Administrator confirms it is looking to simplify complex registration requirements for green incentive scheme
Ofgem is seeking to simplify the metering requirements for the Renewable Heat Incentive (RHI), after the scheme's first quarterly report revealed 95 per cent of applications have been returned to sender.
Ofgem's first RHI quarterly report yesterday revealed it approved just 20 of the 376 RHI applications it has received since November from businesses seeking to take advantage of incentives when installing renewable heat technologies such as biomass boilers and solar thermal.
The 20 installations have a total capacity of 5.25MW and have generated nearly £10,000 in payments through the RHI, which guarantees organisations additional revenue based on how much renewable heat they generate. Sixteen biomass boilers have qualified for the payments, alongside four heat pumps.
However, Ofgem revealed it had frequently sent back applications to businesses because they were inconsistent, did not contain all the necessary information, were not detailed enough, or included confusing and illegible supporting documents.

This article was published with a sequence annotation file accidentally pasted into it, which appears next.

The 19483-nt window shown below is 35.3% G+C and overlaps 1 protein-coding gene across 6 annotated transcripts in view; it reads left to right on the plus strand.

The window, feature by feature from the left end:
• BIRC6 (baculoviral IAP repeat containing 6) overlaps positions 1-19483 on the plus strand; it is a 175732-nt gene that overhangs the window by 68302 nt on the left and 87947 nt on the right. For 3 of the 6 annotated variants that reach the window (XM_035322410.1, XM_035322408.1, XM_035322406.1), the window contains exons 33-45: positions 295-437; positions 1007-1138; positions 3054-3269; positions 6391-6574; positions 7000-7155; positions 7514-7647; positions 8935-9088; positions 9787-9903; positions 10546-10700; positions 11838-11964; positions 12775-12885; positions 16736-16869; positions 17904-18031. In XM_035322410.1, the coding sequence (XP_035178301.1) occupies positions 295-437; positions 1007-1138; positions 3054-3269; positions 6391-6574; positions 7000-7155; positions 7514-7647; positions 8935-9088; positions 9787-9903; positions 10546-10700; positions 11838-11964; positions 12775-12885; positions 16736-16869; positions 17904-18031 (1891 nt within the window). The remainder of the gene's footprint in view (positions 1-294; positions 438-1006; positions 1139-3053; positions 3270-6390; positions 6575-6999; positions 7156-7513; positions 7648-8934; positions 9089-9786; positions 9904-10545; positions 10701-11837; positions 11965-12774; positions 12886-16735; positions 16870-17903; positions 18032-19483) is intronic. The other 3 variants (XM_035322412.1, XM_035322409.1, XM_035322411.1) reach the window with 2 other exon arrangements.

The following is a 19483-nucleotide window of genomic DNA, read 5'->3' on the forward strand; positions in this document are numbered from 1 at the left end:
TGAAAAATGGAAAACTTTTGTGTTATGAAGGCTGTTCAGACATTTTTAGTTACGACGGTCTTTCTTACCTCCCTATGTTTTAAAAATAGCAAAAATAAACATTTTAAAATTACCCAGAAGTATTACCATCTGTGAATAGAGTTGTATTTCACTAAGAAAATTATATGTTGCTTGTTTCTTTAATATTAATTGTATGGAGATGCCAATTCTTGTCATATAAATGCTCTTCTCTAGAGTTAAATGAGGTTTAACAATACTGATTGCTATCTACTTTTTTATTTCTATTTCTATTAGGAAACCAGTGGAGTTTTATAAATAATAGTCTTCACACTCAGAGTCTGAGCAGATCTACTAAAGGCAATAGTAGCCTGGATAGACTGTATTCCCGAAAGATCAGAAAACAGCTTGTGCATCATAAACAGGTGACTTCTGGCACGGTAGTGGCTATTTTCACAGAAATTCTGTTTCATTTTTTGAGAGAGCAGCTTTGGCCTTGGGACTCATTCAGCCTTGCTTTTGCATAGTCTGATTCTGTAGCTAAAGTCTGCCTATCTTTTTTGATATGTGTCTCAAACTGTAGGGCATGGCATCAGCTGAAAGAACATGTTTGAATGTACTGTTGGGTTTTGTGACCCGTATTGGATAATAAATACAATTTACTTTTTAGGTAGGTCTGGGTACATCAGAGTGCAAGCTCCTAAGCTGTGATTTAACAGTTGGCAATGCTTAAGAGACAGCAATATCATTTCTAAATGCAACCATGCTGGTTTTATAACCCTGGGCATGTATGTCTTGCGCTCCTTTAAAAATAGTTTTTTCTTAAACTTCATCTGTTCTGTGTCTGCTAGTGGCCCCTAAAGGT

A spokeswoman said metering the amount of heat generated by eligible technologies had been a major stumbling block for applicants.
For example, under the rules of the scheme some businesses will only receive payments for heat used, meaning they will require two meters - one to measure heat used that is eligible for the RHI, and additional meters to calculate what fraction of this heat use was supplied by an RHI-eligible source.
Ofgem said it was looking at ways to reduce the registration burden on companies, while still ensuring that all payments were legitimate.
It has also invited meter manufacturers to submit evidence showing how their meters meet RHI requirements, in a move to help ensure the right information is available to applicants.
The decision followed a series of events last month designed to help businesses navigate their way through the application process.
However, the revelations are likely to result in fresh questions over the management of the scheme and the recent decision to delay the introduction of the domestic element of the RHI.
The spokeswoman for Ofgem also urged applicants to read Volume 1 of the RHI Guidance documents before applying, specifically the criteria determining whether a system is "simple" or "complex".
She also urged them to use a "Summary of Supporting Information" document, which explains what information applicants will need to have to hand in order to submit a complete application.